I have heard that the designs created for this project will appear on a number of items available for purchase at the gift shops at Jamestown at some point in the future.  My hope is that somewhere along the way, someone will decide to offer embroidery kits using the motifs. 

Baby Girl and I would both be delighted to add them to our stashes.

Wednesday, March 12, 2014

Grand Proclamations

I grandly announced to a friend that I was going to stitch for at least two hours every evening, partly for stress relief and partly because there are so many things in this world that I want to stitch.  I announced this Sunday evening.

Monday evening I had to be a domestic goddess and iron. Dearly Beloved needed shirts, and all my "transition" shirts for this time of the year have to be ironed. By the time I put the ironing board away, I had maybe 45 minutes I could stitch. And then the Big Kid called, and I wanted to give him my full attention, so there was no needlework.

Tuesday I worked late.  I did manage to thread a needle but didn't get much done by the time we had dinner and did all the usual evening things.

Tonight I had to go to the Big Box store and pick up all those necessities that you go to the Big Box store to get. I don't know about you, but going to the Big Box store very nearly does me in, especially when the things I need are scattered from one side to the other.

I'm making no more grand proclamations.

This is what I've managed to do in between all the other bits and pieces of my life:

I'm still trudging along on the very top of the first band of Ellenor Wykcs.  At the moment, I'm trudging more slowly than usual. I'm filling in the acorn caps with satin stitch--which means I'm using a sharp needle. Since the outlines of the leaves are worked in the same color, I'm carefully traveling over to that part of the band and doing double running to set up the motifs. And I am way too lazy to switch needles from satin stitch to double running, so I'm being very, very, very careful to stick the linen with the sharp needle and not myself. It would probably take less time to switch out the needle, come to think of it.

I may not be feeling the love for this particular project at the moment, but Dearly Beloved is. As in, "You're not putting that one up, are you?  I like that one."

If I put a strand a day in it, I will eventually finish it.

That sounds like another Grand Proclamation.  I'm not making those any longer.

Sunday, March 9, 2014

Threads, Threads Everywhere

and nothing to be seen.

I think it's either spring fever or Daylight Savings Time (about which I have ranted previously), but I can't seem to get myself going on anything at the moment.

I started Ellenor Wycks as part of an SAL. The first band is all double running and satin stitch, stitches I don't normally have problems accomplishing.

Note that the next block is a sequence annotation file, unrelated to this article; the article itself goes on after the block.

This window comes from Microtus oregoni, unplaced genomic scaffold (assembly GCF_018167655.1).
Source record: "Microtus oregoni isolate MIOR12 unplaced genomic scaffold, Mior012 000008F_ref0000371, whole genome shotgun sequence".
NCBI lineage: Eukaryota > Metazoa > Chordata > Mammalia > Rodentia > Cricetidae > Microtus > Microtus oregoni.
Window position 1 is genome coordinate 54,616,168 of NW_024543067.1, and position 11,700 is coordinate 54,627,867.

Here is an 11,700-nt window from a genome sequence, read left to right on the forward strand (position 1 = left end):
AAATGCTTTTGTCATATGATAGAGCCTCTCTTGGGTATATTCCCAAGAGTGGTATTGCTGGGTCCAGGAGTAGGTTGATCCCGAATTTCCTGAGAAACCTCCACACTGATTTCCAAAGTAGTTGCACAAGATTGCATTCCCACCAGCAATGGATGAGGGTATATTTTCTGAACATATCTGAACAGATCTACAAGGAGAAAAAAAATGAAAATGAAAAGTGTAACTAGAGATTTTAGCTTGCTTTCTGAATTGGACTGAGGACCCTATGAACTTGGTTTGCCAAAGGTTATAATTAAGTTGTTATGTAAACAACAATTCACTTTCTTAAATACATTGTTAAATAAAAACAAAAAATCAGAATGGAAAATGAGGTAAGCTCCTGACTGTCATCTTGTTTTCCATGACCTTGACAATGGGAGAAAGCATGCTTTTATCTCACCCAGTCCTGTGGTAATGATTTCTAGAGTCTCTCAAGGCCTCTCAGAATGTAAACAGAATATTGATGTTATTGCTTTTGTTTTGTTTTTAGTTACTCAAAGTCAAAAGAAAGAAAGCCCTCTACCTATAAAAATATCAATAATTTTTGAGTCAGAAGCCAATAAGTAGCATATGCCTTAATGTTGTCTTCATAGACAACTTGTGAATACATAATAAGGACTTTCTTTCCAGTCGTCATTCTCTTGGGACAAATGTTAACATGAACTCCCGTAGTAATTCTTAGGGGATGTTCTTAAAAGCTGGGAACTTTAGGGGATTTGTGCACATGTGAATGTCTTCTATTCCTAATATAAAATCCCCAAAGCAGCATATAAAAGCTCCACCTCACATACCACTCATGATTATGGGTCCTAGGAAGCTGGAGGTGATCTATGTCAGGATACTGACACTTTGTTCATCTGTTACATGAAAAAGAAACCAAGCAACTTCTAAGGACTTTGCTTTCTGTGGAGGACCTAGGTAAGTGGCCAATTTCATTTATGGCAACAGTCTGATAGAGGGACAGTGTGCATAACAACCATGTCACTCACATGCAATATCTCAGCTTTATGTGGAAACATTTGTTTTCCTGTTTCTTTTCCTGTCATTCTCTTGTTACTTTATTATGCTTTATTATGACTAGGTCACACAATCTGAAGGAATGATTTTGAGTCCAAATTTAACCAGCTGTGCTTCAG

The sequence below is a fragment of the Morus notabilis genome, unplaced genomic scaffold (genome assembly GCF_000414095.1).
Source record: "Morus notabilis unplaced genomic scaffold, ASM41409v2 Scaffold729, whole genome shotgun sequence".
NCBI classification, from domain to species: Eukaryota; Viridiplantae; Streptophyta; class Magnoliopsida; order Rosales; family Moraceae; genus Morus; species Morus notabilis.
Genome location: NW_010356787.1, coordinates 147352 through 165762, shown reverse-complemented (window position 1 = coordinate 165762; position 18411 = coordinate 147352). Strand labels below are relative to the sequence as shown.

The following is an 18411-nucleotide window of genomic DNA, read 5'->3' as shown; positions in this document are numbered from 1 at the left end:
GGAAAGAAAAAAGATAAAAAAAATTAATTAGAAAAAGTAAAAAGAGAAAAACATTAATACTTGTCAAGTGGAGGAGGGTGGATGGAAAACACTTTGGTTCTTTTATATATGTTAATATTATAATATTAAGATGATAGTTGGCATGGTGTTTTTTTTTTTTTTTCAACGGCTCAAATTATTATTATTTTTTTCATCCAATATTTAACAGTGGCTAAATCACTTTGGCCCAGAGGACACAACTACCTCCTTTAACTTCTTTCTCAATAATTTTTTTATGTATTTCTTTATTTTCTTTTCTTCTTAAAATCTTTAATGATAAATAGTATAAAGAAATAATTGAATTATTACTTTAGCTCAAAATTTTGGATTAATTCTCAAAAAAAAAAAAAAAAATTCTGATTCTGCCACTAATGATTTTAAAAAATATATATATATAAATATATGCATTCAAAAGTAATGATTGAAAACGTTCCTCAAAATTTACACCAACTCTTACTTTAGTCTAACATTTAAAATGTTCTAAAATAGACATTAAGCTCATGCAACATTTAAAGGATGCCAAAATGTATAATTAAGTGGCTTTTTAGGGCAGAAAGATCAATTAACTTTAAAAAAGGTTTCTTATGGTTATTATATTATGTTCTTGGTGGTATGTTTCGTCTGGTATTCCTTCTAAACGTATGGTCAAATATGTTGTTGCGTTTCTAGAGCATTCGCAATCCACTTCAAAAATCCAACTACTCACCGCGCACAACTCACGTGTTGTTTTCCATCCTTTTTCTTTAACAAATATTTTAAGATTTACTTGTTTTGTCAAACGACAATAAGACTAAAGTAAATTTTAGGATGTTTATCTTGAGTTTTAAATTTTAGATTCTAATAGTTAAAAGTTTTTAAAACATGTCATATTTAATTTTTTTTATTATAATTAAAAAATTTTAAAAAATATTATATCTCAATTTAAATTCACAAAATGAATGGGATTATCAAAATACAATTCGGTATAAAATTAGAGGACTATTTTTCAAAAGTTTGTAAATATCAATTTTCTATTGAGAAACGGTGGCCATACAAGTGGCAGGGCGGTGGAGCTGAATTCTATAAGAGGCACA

Unless, of course, you go over three threads instead of two at the beginning of the band.  So I ripped.

Rather than tempt fate, I decided to do a bit more on the little Christmas ornament from Jackie du Plessis that I started last week.

And I miscounted on that, too.

So I ripped.

This is what my worktable looks like at the moment:

 I think I'll go fold towels. That does not require counting to two.

Friday, March 7, 2014

Not much going on . . .

The last few days have not been good for needlework around here.

I've been a little under the weather--I'm much better now, but I haven't felt like stitching.

This did get done earlier in the week:

I'm not sure how I feel about this section. I'm not sure about the color or the pattern or how it fits with the center. I think I need to get the other three sections stitched before I make any major decisions, though, since there are times when the part needs the whole to make it all work together.

The problem is that I am not feeling the love for this project at the moment.  It has nothing to do with the design, actually, or canvas in general.  The seventeenth century is calling me. Loudly.

So, do I pick up a band sampler or jump back into Eve in the Garden or do I abandon the Ridiculously Overly Ambitious List and start something else?

I think I'll sleep on it.

Monday, March 3, 2014

21st century to 17th century

Well, I finished filling in all the bits and pieces of the center motif of Journey:

And I'm sitting here admiring it.  (Come on, now, admit it--you do the same thing when you've finished something interesting . . . or pretty . . . or worthy of admiration.)

And it occurs to me that if I played with the colors, this would make an incredible piece of upholstery for a king to reside upon when I stitch my Cabinet of Curiosities.

Or, if I did it in shades of gray, it could make a cobblestone road in front of a castle.  Or shades of brown would make a parquet floor.

I do believe I should pull out a piece of linen and doodle a bit, just to see how the scale would work over one on linen.

And I'm beginning to think I need to keep a notebook of all these doodles along with information on the source of the stitch or the inspiration so I can find it again.

Sunday, March 2, 2014

Back from the 17th Century

I really was planning to stay in the seventeenth century for awhile longer. I really was. But reality reared its ugly head and I realized that the next few weeks will be a little more hectic than usual.